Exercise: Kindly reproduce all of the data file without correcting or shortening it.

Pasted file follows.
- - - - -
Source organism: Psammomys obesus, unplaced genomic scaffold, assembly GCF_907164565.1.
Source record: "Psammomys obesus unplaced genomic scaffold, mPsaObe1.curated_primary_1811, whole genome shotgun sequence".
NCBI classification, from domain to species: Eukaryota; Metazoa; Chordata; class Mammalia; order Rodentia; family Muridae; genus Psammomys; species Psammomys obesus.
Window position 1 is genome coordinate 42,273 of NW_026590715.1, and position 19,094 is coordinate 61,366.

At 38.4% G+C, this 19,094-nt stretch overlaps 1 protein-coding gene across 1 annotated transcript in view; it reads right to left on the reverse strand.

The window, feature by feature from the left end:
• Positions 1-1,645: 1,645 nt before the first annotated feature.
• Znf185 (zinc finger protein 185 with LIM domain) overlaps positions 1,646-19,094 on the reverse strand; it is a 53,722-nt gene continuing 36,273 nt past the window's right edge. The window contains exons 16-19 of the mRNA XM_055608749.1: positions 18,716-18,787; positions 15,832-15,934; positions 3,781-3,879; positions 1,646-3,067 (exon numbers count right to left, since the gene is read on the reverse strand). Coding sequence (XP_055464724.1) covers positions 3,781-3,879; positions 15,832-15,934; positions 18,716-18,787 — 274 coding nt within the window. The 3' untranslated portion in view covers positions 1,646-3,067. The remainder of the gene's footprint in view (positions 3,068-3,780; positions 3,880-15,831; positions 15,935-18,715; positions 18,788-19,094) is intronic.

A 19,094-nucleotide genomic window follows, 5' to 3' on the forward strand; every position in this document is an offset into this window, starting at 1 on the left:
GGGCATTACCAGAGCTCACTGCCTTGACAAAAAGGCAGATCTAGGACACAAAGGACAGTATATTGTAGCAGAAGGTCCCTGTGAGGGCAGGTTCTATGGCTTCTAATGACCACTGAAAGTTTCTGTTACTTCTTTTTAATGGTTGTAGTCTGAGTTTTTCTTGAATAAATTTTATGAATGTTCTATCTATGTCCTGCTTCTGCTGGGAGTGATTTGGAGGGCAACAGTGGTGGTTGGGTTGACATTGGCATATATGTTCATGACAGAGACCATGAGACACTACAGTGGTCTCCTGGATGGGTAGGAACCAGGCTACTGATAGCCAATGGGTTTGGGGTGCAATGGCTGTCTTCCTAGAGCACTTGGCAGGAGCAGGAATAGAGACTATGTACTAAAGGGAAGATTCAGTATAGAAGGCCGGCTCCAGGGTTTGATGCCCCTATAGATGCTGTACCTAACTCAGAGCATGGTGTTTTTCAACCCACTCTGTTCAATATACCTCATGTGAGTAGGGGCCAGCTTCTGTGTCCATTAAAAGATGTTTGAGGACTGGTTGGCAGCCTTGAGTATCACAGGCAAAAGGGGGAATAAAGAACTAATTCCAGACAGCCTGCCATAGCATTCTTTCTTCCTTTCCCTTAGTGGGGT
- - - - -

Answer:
Source organism: Psammomys obesus, unplaced genomic scaffold, assembly GCF_907164565.1.
Source record: "Psammomys obesus unplaced genomic scaffold, mPsaObe1.curated_primary_1811, whole genome shotgun sequence".
NCBI classification, from domain to species: Eukaryota; Metazoa; Chordata; class Mammalia; order Rodentia; family Muridae; genus Psammomys; species Psammomys obesus.
Window position 1 is genome coordinate 42,273 of NW_026590715.1, and position 19,094 is coordinate 61,366.

At 38.4% G+C, this 19,094-nt stretch overlaps 1 protein-coding gene across 1 annotated transcript in view; it reads right to left on the reverse strand.

The window, feature by feature from the left end:
• Positions 1-1,645: 1,645 nt before the first annotated feature.
• Znf185 (zinc finger protein 185 with LIM domain) overlaps positions 1,646-19,094 on the reverse strand; it is a 53,722-nt gene continuing 36,273 nt past the window's right edge. The window contains exons 16-19 of the mRNA XM_055608749.1: positions 18,716-18,787; positions 15,832-15,934; positions 3,781-3,879; positions 1,646-3,067 (exon numbers count right to left, since the gene is read on the reverse strand). Coding sequence (XP_055464724.1) covers positions 3,781-3,879; positions 15,832-15,934; positions 18,716-18,787 — 274 coding nt within the window. The 3' untranslated portion in view covers positions 1,646-3,067. The remainder of the gene's footprint in view (positions 3,068-3,780; positions 3,880-15,831; positions 15,935-18,715; positions 18,788-19,094) is intronic.

A 19,094-nucleotide genomic window follows, 5' to 3' on the forward strand; every position in this document is an offset into this window, starting at 1 on the left:
GGGCATTACCAGAGCTCACTGCCTTGACAAAAAGGCAGATCTAGGACACAAAGGACAGTATATTGTAGCAGAAGGTCCCTGTGAGGGCAGGTTCTATGGCTTCTAATGACCACTGAAAGTTTCTGTTACTTCTTTTTAATGGTTGTAGTCTGAGTTTTTCTTGAATAAATTTTATGAATGTTCTATCTATGTCCTGCTTCTGCTGGGAGTGATTTGGAGGGCAACAGTGGTGGTTGGGTTGACATTGGCATATATGTTCATGACAGAGACCATGAGACACTACAGTGGTCTCCTGGATGGGTAGGAACCAGGCTACTGATAGCCAATGGGTTTGGGGTGCAATGGCTGTCTTCCTAGAGCACTTGGCAGGAGCAGGAATAGAGACTATGTACTAAAGGGAAGATTCAGTATAGAAGGCCGGCTCCAGGGTTTGATGCCCCTATAGATGCTGTACCTAACTCAGAGCATGGTGTTTTTCAACCCACTCTGTTCAATATACCTCATGTGAGTAGGGGCCAGCTTCTGTGTCCATTAAAAGATGTTTGAGGACTGGTTGGCAGCCTTGAGTATCACAGGCAAAAGGGGGAATAAAGAACTAATTCCAGACAGCCTGCCATAGCATTCTTTCTTCCTTTCCCTTAGTGGGGT